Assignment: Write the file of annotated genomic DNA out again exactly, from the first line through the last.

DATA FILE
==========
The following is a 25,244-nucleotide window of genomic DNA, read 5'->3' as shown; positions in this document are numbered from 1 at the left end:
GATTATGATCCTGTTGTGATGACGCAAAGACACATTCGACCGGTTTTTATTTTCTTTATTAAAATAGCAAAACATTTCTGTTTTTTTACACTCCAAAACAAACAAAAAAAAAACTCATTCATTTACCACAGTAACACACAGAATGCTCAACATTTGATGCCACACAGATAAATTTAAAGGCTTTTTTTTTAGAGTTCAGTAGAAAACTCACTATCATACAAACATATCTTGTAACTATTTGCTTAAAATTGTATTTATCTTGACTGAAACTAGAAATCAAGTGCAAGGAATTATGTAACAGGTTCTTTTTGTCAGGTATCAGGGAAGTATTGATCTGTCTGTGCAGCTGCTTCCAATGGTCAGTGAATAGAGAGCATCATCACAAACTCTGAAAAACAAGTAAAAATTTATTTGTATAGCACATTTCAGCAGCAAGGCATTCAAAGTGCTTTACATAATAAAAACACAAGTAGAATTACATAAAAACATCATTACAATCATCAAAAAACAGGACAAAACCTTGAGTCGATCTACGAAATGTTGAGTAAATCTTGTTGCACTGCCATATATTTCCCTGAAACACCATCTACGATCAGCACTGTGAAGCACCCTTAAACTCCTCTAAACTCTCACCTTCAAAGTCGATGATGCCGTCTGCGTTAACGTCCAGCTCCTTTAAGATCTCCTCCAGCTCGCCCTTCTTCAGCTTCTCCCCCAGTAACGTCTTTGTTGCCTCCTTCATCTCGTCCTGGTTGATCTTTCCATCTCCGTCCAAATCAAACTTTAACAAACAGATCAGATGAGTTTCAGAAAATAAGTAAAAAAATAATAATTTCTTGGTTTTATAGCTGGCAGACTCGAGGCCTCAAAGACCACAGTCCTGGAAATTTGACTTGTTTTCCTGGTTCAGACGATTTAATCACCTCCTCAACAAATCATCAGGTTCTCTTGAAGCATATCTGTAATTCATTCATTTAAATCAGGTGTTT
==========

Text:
The following is a 25,244-nucleotide window of genomic DNA, read 5'->3' as shown; positions in this document are numbered from 1 at the left end:
GATTATGATCCTGTTGTGATGACGCAAAGACACATTCGACCGGTTTTTATTTTCTTTATTAAAATAGCAAAACATTTCTGTTTTTTTACACTCCAAAACAAACAAAAAAAAAACTCATTCATTTACCACAGTAACACACAGAATGCTCAACATTTGATGCCACACAGATAAATTTAAAGGCTTTTTTTTTAGAGTTCAGTAGAAAACTCACTATCATACAAACATATCTTGTAACTATTTGCTTAAAATTGTATTTATCTTGACTGAAACTAGAAATCAAGTGCAAGGAATTATGTAACAGGTTCTTTTTGTCAGGTATCAGGGAAGTATTGATCTGTCTGTGCAGCTGCTTCCAATGGTCAGTGAATAGAGAGCATCATCACAAACTCTGAAAAACAAGTAAAAATTTATTTGTATAGCACATTTCAGCAGCAAGGCATTCAAAGTGCTTTACATAATAAAAACACAAGTAGAATTACATAAAAACATCATTACAATCATCAAAAAACAGGACAAAACCTTGAGTCGATCTACGAAATGTTGAGTAAATCTTGTTGCACTGCCATATATTTCCCTGAAACACCATCTACGATCAGCACTGTGAAGCACCCTTAAACTCCTCTAAACTCTCACCTTCAAAGTCGATGATGCCGTCTGCGTTAACGTCCAGCTCCTTTAAGATCTCCTCCAGCTCGCCCTTCTTCAGCTTCTCCCCCAGTAACGTCTTTGTTGCCTCCTTCATCTCGTCCTGGTTGATCTTTCCATCTCCGTCCAAATCAAACTTTAACAAACAGATCAGATGAGTTTCAGAAAATAAGTAAAAAAATAATAATTTCTTGGTTTTATAGCTGGCAGACTCGAGGCCTCAAAGACCACAGTCCTGGAAATTTGACTTGTTTTCCTGGTTCAGACGATTTAATCACCTCCTCAACAAATCATCAGGTTCTCTTGAAGCATATCTGTAATTCATTCATTTAAATCAGGTGTTT